Suave's Republique Cricket


WTF? Where has the technique gone.

Recently I was moaning about 20/20, and the fact that it can make ordinary players look good.

My reasonining, is that the pitches have all been made flat as pancakes, and thre is little to offer for the bowlers.  No real spin, swing or seam.  This allows bludgeoners to look good, as they can just smash through the line of the ball.  They had one pitch that turned square and seamed, and all of the players called it a joke.  Wankers.  Can you honestly imagine someone like “The Bearlike, Orphan Eating, Fuckhead“, playing Jim Laker on an uncovered Old Trafford or The Oval?  THat fucker wouldn’t average any where near as much as he does now.

In county cricket yesterday, five matches were played, and 64 wickets were taken.

It was a glorious day, all over The ENgland.  The sun was shining, the weather was sweet, boy, makes me want to move, those dancing feet, to the rescue, here I am!

What the batsman failed to take into account, was that most pitches had enough juice in them, to make it very difficult.   Too many players were undone, by seam and swing.  On pitches like ours in The England, you need to expect it to move off the pitch and through the air!

Unfortunately, it seems that batsman have missed out on this playing straight, or playing late lark, and are being constantly exposed.

In Lancashire’s innings yesterday, they were all out for 143, on a pitch that wasn’t that bad.  All 10 wickets were catches.  You’d think that the Durham players would have had a look at the way the Lancs batsman played, and adjusted accordingly.  Alas no, they were fuckwits too, being bowled out for a miserable 114.

Somerset were similarly shit yesterday.

If the ball swings, seams or spins, most international players look ordinary.  Bring back juicy pitches, and make the fuckers learn to play properly!


22 Comments so far
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We have a problem mate. T20 has affected test cricket to such an extent that they laid out a T20 pitch during the chennai test (India vs Aus). The result – A tame draw where both team amassed 500+ runs.
The same sehwag who made 300+ couldn’t get his feet moving in the second test on a greenish turf, as India were bundled out for 76.
Its the nature of the pitches that allow batsmen with faulty technique to prosper.

Comment by 12th Man

Exactly!! The ICC & the individual boards have a team that inspect the quality of the pitches, to ensure that at least four days play takes play. Revenue is what it’s all about.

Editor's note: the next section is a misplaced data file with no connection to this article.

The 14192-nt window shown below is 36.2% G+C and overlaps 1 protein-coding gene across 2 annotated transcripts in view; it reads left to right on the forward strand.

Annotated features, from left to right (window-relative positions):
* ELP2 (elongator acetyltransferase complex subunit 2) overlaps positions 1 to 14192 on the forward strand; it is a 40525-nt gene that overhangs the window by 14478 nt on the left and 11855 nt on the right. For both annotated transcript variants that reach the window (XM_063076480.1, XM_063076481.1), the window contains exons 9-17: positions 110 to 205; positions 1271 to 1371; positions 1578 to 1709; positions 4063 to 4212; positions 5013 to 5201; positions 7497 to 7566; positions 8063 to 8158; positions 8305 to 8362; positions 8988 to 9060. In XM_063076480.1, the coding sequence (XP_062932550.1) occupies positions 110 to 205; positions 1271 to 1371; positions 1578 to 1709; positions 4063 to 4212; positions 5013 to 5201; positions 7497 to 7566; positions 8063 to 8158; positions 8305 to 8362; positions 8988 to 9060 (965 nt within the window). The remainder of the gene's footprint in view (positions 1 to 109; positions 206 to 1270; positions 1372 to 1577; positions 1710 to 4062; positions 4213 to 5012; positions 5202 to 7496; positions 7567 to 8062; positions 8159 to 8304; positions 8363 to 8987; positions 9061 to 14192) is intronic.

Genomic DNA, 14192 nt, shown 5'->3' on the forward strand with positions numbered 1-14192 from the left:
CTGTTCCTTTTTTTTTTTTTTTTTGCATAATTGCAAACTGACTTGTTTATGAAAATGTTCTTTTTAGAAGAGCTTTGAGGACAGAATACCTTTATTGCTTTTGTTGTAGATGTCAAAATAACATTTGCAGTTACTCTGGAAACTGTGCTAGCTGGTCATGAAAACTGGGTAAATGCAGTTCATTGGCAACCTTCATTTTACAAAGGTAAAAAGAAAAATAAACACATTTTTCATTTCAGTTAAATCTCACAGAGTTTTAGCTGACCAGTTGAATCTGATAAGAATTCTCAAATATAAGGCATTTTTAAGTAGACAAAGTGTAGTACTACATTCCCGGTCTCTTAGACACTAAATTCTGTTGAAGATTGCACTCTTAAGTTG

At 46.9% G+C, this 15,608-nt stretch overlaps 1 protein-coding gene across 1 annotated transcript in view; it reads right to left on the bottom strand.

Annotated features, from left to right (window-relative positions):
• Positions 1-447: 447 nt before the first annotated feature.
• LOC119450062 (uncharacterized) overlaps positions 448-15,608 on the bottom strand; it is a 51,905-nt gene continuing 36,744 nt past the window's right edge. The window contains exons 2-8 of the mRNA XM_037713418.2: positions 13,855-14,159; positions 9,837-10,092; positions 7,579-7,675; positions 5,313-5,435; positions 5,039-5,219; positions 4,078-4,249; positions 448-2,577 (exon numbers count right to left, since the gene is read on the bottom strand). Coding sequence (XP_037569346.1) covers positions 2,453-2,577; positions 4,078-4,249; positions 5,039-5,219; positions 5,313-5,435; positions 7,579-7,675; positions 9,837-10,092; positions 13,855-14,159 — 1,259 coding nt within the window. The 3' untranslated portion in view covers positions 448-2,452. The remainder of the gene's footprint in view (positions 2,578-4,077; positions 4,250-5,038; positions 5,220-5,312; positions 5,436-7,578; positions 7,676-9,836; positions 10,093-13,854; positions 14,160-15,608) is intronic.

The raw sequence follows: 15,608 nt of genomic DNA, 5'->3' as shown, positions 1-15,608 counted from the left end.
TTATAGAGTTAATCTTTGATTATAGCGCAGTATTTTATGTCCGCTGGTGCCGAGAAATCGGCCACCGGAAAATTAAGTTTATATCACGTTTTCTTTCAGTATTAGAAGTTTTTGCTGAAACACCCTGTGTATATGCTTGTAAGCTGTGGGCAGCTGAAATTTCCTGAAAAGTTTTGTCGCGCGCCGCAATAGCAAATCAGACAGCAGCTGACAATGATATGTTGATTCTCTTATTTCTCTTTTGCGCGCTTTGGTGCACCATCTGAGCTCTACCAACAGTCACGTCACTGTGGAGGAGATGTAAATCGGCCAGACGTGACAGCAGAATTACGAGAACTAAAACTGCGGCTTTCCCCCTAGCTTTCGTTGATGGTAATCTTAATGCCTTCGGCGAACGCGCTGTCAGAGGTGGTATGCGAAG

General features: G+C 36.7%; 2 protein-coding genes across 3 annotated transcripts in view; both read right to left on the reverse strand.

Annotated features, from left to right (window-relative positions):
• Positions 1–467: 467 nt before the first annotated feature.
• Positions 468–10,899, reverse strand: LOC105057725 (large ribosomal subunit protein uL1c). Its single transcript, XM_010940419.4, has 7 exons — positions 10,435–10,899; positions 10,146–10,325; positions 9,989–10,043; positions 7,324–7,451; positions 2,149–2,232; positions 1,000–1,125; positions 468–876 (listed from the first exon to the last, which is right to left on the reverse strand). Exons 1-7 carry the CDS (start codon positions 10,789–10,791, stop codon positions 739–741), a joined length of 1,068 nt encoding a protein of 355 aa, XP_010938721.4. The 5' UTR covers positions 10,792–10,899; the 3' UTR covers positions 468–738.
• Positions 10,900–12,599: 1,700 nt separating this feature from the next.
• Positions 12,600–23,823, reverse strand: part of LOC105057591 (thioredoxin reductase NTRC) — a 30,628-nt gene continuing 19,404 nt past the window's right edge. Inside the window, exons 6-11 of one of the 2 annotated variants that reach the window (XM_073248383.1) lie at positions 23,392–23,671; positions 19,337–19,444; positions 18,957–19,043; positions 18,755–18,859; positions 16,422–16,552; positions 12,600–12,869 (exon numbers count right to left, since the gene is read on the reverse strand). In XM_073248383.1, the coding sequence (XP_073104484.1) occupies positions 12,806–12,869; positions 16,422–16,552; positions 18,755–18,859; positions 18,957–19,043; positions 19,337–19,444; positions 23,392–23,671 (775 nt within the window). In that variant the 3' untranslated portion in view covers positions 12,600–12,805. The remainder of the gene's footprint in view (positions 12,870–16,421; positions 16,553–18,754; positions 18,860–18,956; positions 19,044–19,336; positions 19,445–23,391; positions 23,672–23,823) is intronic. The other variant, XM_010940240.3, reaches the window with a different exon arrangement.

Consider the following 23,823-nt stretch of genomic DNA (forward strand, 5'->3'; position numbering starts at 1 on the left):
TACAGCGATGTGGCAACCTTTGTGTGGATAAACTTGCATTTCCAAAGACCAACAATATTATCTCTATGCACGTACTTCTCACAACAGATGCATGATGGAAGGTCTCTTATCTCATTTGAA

I do despair for the state of batting.

Comment by Suave

I have seen England and Aussies prepare sportive wickets for test matches where there is a little bit in it for bowlers and batters. Else India couldn’t have won in Nottingham and Perth. The pitches in the sub continent are always tailor-made for the home side (dust bowls in case of India). It just does not only take away the fairness in sport, it also shows the team in bad light. Winning at all costs? I don’t subscribe to that idea. “Fairness” is the word.

Comment by 12th Man

Did teams never collapse in days of yore on seaming and spitting pitches?

Where is the double blind cross-over study to prove that the stodgy old bastards of yesteryear would cope any better on the pitches dished up today?

Comment by Park

A very valid point Park! I am naturally assuming that would be the case, as the pitches have got much better. I feel that a good batsman in an uncovered era, would make hay on current pitches.
That doesn’t mean it would happen.

Comment by Suave

Park, I can’t be bothered clicking on the relevant Statsguru buttons again, but I remember looking at a related question a couple of months ago. Batsmen today are scoring faster than they used to, but they’re also getting out faster. Overall, the former tends to be the dominant factor (averages are going up), but when you have to bat out a draw on the last day, the important thing is time. And in Tests where teams have to bat more than a day to save the match, batsmen are doing worse now than they have for a long time.

Comment by David Barry

So the answer to my question is yes, the study has been done.

Or are bowlers doing better, David? Have reverse swing and timing of new ball changes also had an effect?

Comment by Park